SQL Server Memory Allocation & Role of MIN/MAX Server Memory Configuration

SQL Server is memory intensive database system and most resource intensive operations in SQL Server are DISK IO operations. SQL Server uses memory to minimize disk IO operations by creating a buffer pool where it hold pages read from the database. You need to have enough memory to process any transaction in SQL Server. It is not mandatory to allocate specific amount of memory to SQL Server. SQL Server dynamically acquires and frees memory as required. But if you want to allocate some memory to SQL Server, you can do that by changing server level configuration. Today, i am going to discuss SQL Server Memory Architecture and what is the role of min and max memory server configuration in SQL Server.

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What is VAS and How SQL Server allocates Memory

Before going ahead let us first understand virtual address space. The virtual address space for a process is the set of virtual memory addresses that it can use. The maximum virtual address space for 32-bit Windows is 4GB which is 2^32 and for 64-bit Windows is 16 TB which is equal to 2^64. This Virtual Address Space or VAS is divided into two regions. One is used by application/processes known as user mode VAS and another is used by system or shared between all processes known as kernel mode VAS.

In 32 bit system, by default 2 GB is allocated to user mode VAS where SQL Server runs and the remaining 2 GB is allocated to kernel mode VAS that is used by system or other shared processes. We can allocate /3GB to SQL Server by making changes in boot.ini file. Similarly, VAS of 64 bit system is divided by half of the total 16 TB to each mode of VAS. Maximum 8 TB is allocated to user mode and remaining 8 TB to kernel mode.

SQL Server runs in to user mode VAS which further divide into two distinct regions. One is the space occupied by buffer pool that serves as a primary memory allocation source of SQL Server and rest is occupied by external components that reside inside SQL Server process, such as COM objects.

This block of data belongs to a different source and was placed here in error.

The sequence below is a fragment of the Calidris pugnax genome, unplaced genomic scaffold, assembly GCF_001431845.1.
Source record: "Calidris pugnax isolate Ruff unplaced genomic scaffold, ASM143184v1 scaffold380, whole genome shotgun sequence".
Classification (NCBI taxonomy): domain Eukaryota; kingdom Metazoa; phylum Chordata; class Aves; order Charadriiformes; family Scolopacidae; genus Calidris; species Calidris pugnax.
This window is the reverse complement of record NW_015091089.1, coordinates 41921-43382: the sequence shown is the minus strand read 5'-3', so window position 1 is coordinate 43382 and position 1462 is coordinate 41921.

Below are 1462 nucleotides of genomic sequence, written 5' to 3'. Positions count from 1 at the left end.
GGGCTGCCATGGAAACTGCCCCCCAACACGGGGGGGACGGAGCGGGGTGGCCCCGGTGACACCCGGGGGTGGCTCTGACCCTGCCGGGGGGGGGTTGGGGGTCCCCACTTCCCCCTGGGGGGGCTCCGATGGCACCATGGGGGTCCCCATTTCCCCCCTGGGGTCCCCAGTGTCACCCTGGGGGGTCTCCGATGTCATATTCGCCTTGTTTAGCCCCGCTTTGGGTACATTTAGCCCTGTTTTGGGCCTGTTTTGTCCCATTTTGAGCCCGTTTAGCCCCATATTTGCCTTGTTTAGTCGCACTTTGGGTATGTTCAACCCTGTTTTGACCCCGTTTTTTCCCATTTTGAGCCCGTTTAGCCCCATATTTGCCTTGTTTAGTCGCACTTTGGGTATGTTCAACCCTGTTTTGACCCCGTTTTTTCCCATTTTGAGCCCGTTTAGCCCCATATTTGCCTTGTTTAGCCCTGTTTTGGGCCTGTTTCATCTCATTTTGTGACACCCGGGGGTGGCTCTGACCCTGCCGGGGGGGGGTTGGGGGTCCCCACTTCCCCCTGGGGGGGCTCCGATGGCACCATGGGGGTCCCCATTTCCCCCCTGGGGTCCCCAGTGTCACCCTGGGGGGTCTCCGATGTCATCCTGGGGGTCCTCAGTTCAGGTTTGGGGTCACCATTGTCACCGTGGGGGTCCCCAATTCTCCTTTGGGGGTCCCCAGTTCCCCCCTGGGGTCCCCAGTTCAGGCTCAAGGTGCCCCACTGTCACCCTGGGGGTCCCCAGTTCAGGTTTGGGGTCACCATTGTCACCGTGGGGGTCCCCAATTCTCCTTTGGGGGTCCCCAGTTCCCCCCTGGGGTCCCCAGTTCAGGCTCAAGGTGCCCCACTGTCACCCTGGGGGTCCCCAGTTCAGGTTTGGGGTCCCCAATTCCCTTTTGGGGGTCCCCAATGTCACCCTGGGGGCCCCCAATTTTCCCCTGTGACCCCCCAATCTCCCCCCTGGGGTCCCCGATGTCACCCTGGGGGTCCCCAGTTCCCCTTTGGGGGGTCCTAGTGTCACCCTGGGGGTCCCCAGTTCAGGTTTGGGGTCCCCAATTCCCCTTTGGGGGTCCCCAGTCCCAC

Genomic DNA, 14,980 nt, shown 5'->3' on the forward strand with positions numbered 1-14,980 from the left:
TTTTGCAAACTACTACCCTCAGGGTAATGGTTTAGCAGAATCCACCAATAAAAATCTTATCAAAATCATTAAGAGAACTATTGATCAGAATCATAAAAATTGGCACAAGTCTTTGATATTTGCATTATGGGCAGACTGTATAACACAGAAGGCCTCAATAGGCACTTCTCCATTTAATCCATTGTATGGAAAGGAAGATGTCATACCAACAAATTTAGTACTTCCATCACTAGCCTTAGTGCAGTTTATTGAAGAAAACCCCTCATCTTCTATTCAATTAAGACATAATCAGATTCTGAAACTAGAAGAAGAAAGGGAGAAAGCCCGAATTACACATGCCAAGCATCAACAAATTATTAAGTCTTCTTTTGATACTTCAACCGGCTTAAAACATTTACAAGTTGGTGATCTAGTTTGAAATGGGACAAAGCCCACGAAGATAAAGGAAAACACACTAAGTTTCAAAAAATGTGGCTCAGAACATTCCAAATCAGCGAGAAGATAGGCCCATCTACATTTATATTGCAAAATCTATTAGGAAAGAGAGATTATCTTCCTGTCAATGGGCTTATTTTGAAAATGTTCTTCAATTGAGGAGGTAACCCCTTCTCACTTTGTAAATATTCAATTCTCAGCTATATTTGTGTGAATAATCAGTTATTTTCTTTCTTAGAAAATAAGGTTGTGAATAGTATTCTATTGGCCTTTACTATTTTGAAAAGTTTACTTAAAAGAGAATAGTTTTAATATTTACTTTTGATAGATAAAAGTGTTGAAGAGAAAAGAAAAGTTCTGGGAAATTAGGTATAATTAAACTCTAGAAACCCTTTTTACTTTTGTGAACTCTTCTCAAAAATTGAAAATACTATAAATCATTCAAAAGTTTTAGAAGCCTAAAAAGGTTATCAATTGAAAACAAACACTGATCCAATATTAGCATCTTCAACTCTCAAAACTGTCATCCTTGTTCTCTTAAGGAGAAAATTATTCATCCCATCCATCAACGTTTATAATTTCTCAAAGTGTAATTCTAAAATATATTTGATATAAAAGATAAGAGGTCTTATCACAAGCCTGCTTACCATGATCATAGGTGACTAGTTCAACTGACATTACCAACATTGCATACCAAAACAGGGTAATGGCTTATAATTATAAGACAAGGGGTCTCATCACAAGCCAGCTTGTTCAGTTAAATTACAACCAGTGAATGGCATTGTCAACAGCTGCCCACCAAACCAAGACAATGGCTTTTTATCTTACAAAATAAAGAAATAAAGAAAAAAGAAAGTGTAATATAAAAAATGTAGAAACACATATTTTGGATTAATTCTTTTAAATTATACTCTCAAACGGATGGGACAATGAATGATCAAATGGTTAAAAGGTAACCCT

Now the question is, how SQL Server allocates memory? You will get this answer if you keep reading this post.

When SQL Server starts, it computes the size of virtual address space for the buffer pool based on a number of parameters such as amount of physical memory on the system, number of server threads and various startup parameters. SQL Server reserves the computed amount of its process virtual address space for the buffer pool, but it acquires only the required amount of physical memory for the current load.

The instance then continues to acquire memory as needed to support the workload. As more users connect and run queries, SQL Server acquires the additional physical memory on demand. A SQL Server instance continues to acquire physical memory until it either reaches its max server memory allocation target or Windows indicates there is no longer an excess of free memory; it frees memory when it has more than the min server memory setting, and Windows indicates that there is a shortage of free memory.

Role of MIN and MAX Server Memory Configuration Option

These server memory configuration options are used to reconfigure the amount of memory (in megabytes) that is managed by the SQL Server Memory Manager for a SQL Server process used by an instance of SQL Server. MIN and MAX server memory configuration options indicates the upper and lower limits to the amount of memory used by the buffer pool of the Microsoft SQL Server Database Engine. The buffer pool does not immediately acquire the amount of memory specified in min server memory. The buffer pool starts with only memory required to initialize.